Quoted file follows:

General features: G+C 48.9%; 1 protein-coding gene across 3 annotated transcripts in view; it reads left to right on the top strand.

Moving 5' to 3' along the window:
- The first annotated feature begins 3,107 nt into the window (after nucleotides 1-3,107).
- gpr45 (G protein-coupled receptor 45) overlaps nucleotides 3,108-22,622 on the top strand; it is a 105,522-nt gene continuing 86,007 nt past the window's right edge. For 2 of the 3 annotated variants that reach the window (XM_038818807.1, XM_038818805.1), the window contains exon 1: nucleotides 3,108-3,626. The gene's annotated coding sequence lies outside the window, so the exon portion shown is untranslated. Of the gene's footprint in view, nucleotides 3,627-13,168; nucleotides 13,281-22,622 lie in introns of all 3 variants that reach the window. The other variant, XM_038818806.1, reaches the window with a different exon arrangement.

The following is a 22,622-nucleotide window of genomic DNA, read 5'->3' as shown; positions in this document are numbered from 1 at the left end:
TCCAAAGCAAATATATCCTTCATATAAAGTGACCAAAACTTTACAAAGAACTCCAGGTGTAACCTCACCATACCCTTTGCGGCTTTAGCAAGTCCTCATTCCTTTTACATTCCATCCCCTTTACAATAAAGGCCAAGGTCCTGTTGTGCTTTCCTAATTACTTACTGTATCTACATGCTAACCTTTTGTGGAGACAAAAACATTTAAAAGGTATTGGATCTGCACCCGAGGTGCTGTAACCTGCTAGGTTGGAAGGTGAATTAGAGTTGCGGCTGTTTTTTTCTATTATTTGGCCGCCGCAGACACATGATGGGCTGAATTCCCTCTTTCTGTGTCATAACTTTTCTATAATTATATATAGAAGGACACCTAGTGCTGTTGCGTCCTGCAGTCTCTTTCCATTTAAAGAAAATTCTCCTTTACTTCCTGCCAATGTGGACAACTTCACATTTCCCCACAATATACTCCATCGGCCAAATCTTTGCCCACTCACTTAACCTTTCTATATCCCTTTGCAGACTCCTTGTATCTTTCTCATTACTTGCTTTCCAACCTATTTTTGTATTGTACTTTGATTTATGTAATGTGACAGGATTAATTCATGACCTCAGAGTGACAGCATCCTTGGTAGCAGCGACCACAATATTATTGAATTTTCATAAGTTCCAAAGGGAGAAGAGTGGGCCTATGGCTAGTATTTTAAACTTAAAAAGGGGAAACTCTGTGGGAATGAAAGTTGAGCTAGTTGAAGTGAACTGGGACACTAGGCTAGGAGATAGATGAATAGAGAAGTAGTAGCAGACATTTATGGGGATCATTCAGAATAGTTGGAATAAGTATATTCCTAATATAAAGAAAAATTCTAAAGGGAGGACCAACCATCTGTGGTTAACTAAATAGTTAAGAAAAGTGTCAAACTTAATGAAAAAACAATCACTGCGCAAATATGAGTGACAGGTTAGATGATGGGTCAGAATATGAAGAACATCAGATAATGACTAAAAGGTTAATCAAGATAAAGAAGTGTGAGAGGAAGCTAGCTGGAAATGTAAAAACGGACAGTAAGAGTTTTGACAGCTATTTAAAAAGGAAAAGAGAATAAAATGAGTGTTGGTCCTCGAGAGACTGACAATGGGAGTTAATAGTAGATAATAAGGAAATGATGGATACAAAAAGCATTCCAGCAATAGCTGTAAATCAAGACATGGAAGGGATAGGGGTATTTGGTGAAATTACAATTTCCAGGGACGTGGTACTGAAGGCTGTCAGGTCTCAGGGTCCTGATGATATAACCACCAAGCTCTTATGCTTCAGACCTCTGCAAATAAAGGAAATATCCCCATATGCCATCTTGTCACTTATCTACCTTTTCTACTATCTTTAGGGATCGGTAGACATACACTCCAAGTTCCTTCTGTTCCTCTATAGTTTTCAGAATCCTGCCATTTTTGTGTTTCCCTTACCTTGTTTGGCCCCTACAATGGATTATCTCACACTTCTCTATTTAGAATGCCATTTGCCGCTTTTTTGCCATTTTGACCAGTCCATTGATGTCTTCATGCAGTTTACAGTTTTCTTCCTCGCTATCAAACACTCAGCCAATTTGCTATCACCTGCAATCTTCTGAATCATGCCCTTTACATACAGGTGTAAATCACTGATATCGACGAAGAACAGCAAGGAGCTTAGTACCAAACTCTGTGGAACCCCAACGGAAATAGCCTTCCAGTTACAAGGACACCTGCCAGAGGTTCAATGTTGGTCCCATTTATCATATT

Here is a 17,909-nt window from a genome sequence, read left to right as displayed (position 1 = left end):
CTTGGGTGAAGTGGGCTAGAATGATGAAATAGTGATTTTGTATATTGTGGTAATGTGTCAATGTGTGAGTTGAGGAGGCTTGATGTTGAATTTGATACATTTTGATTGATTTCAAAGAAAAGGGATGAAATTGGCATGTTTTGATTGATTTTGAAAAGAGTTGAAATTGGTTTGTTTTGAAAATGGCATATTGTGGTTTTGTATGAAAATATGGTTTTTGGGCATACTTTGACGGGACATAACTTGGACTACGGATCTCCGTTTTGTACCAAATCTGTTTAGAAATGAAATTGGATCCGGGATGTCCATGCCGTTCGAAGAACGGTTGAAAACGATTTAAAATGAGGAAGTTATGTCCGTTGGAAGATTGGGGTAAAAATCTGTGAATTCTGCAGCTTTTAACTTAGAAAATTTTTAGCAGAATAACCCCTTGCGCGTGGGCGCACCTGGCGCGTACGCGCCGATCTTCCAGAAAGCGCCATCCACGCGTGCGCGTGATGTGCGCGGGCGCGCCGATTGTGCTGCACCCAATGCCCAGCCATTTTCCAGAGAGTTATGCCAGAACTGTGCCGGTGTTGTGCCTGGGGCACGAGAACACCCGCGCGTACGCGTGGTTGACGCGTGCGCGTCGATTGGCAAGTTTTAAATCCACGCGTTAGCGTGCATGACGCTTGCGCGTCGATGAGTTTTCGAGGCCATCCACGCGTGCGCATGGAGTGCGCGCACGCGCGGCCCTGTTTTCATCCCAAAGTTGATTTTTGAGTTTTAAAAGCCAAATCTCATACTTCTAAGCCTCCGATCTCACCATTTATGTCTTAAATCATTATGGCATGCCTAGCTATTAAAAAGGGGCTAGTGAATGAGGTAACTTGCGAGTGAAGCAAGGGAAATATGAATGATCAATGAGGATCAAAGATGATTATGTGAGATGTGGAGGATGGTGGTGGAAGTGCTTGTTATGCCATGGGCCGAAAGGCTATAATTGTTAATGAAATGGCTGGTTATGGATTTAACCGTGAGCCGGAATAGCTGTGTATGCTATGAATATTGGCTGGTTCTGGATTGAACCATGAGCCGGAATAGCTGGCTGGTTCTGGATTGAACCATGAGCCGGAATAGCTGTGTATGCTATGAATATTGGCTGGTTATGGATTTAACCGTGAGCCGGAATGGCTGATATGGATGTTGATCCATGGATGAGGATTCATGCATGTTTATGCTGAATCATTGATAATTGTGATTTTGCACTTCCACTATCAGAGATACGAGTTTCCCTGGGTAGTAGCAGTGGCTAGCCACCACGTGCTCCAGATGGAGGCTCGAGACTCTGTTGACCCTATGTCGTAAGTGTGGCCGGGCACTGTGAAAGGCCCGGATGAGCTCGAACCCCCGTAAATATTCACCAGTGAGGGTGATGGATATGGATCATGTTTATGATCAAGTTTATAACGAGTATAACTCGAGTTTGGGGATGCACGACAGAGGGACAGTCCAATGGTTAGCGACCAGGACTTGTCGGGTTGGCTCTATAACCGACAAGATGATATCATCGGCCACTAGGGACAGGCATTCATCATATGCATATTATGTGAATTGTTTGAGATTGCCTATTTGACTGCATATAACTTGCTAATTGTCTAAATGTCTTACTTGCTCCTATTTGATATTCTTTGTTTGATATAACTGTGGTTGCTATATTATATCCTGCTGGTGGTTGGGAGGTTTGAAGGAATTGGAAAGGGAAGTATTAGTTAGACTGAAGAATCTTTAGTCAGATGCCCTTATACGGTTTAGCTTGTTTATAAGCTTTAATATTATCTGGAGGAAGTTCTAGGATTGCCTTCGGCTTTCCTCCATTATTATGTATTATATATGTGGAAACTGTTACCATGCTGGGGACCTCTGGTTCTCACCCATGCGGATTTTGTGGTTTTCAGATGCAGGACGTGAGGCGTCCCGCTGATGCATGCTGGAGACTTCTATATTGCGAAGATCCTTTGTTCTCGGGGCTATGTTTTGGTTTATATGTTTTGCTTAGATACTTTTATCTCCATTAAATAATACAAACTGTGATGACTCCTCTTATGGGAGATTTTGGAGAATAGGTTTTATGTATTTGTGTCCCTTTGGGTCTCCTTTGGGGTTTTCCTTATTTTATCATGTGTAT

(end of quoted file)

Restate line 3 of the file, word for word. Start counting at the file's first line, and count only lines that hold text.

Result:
- The first annotated feature begins 3,107 nt into the window (after nucleotides 1-3,107).